5. Sophia, 23

I grew up in a very Catholic home. My uncle was a Catholic priest. I had so many questions growing up, and everyone, my siblings especially, told me I’d go mad for asking such questions. When no answers were forthcoming, I started reading books but got more questions. Then at some point, I decided to exercise faith through it all and believe wholeheartedly, questions be damned. But before I decided to have faith, I tried to die briefly so I can quickly ask God a few questions and pop right back- I would try to sleep a little harder each night so I’d pass into death. I was young.

I had a period where I tried to be the best Christian that I could be. My zeal and efforts to become a better Christian led me to where I am today. I just started reading stuff and couldn’t stop, and all those questions I suppressed came right back up and it was something of a well-oiled slide from there. I read the Bible more deeply, end-to-end, more Christian books, Christian TV, documentaries, etc. I used to argue a lot with atheists so I also needed to see things from their points of view and prepare to “decimate” them and somehow, those materials just made sense. In all this, I was in denial, but you can only resist logic for so long.

My family knows I don’t go to church, but they don’t know I’m an atheist. When other people hear that I’m an atheist, they respond with outrage and shock and say things like, “You’re joking”, “Who do you pray to?”, “What do you do on Sundays?”, “Who gave you life?”, and of course, “Jesus loves you.”

I don’t try to convince people to switch to atheism. To each, their own. I just tend to point out the absurdities that they believe – jocularly with friends, more seriously with non-friends. Also, with friends, I tend to tell them that I hope they come to see their belief for what it is – an inane absurdism, fit only for the stone age.

6. Eljay, 26

My mum wasn’t overtly religious while I was growing up. But her siblings were and I was forced to participate in religious activities. I don’t think there was a particular moment when it all changed for me. Even as a child I never really liked going to church, not even to showcase “fine clothes” as other kids did. I actually read the Bible over and over again just to pass time whenever they managed to drag me to church. Of course, then I didn’t know what atheism was, I just knew that the stories in the Bible sounded ridiculous and I treated them like fiction.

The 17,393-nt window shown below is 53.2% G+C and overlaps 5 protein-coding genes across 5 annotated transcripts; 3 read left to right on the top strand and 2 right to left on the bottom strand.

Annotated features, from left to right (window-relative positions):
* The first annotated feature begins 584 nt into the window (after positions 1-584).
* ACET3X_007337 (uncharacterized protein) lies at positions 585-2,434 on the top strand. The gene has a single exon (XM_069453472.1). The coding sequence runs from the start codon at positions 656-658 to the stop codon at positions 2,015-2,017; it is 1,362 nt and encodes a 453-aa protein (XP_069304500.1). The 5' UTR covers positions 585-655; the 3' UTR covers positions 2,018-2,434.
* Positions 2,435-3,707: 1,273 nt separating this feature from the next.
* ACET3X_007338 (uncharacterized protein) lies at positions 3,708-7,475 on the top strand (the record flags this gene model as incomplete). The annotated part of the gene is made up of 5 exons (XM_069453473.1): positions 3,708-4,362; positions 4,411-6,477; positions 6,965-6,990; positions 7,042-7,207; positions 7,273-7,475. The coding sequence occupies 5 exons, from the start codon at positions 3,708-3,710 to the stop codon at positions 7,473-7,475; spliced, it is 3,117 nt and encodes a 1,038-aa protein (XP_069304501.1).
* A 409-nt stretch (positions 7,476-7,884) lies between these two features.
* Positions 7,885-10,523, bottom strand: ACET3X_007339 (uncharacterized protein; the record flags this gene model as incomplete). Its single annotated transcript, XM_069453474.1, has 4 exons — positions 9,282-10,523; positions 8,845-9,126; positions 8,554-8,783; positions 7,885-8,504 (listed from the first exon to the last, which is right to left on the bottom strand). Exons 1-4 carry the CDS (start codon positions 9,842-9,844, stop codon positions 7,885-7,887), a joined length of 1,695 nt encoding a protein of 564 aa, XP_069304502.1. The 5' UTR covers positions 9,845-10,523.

In 2015, my first year in university, I finally put a name to what I felt was my opinion on religion. At this point, I can no longer stand church services. The whole thing feels ridiculous. I used to attend church whenever I would go home, but I don’t do that anymore, not even to shut my mum up. I am a 100% atheist and there’s absolutely no doubt about that. Nobody in my family knows though. I do not have the strength for that fight.

I am still scared of the dark, especially after a horror movie. But I don’t think anyone in my village is out to get me or something of that sort. People always tell me that I’ve not seen any problem that will make me run back to God and that I’m doing all of this just to form woke.

7. Paulo, 24

I was always sceptical from a young age. I have a naturally curious mind. I hate “not knowing”. Couple that with the ‘unaskable’ questions in Christianity, it was only a matter of time before I took the pledge to find out if what I was told to believe was true. I was always skeptical, but entering the university, being away from my home church, with the freedom to choose what influences I allowed into my life, I was able to take a step back and analyze my religion. So asides from the hidden suspicion that it may all be untrue, I can say I turned in 2016 and became officially atheist last year.

8. Samson, 23

I had a lot of questions growing up. When I was in Primary 4 I asked my class teacher who was very religious and she wasn’t convincing at all. She said “That’s the revelation and mysticism of God.”

I enjoy poking holes in religion, especially Christianity. I like when Christians who don’t even know the Bible squirm or add me to a group with their youth pastor trying to convince me. My mom thinks it’s just a phase and that when God’s time is right I’ll go back.

Sometimes though I tend to say things like thank you God and other stuff. But not because I mean it but as something of a habit. Some might say maybe I left it so I can sin without remorse but I feel more free to live my life.

I used to be scared of dark spiritual powers, but I have not seen any evidence and I’ve not met anyone who has seen spiritual powers first hand.

9. Ekanem, 22

I’m agonistic. I’m sceptical about religion because honestly its total bullshit, but the possibility of the supernatural cannot be refuted. It started when I had freedom and I lived next to the church my grandfather built so trust so I was hearing a lot of preaching. I noticed that everything these people said just led to a single path: pay tithe, obey our laws, fear Christ/God , have hope that your situation will change, hustle and when you make it thank God cause he did it for you. It was all a scam.

I started doubting everything, I’m not even gonna enter how sexist the church is and how women are susceptible to this rubbish but because of oppression religion is all they have. In fact the reason why religion, and words like “faith’ and “hope” are still strong is because they’re tools to keep the masses oppressed.

Not gonna lie, it’s hard being different. I mean I lost girlfriends over this shit. Some chicks refuse to commit adultery with me because I don’t believe in an Israeli religion. But it’s made me see the world better.


Note: Some names and ages have been changed to protect the identities of the contributors.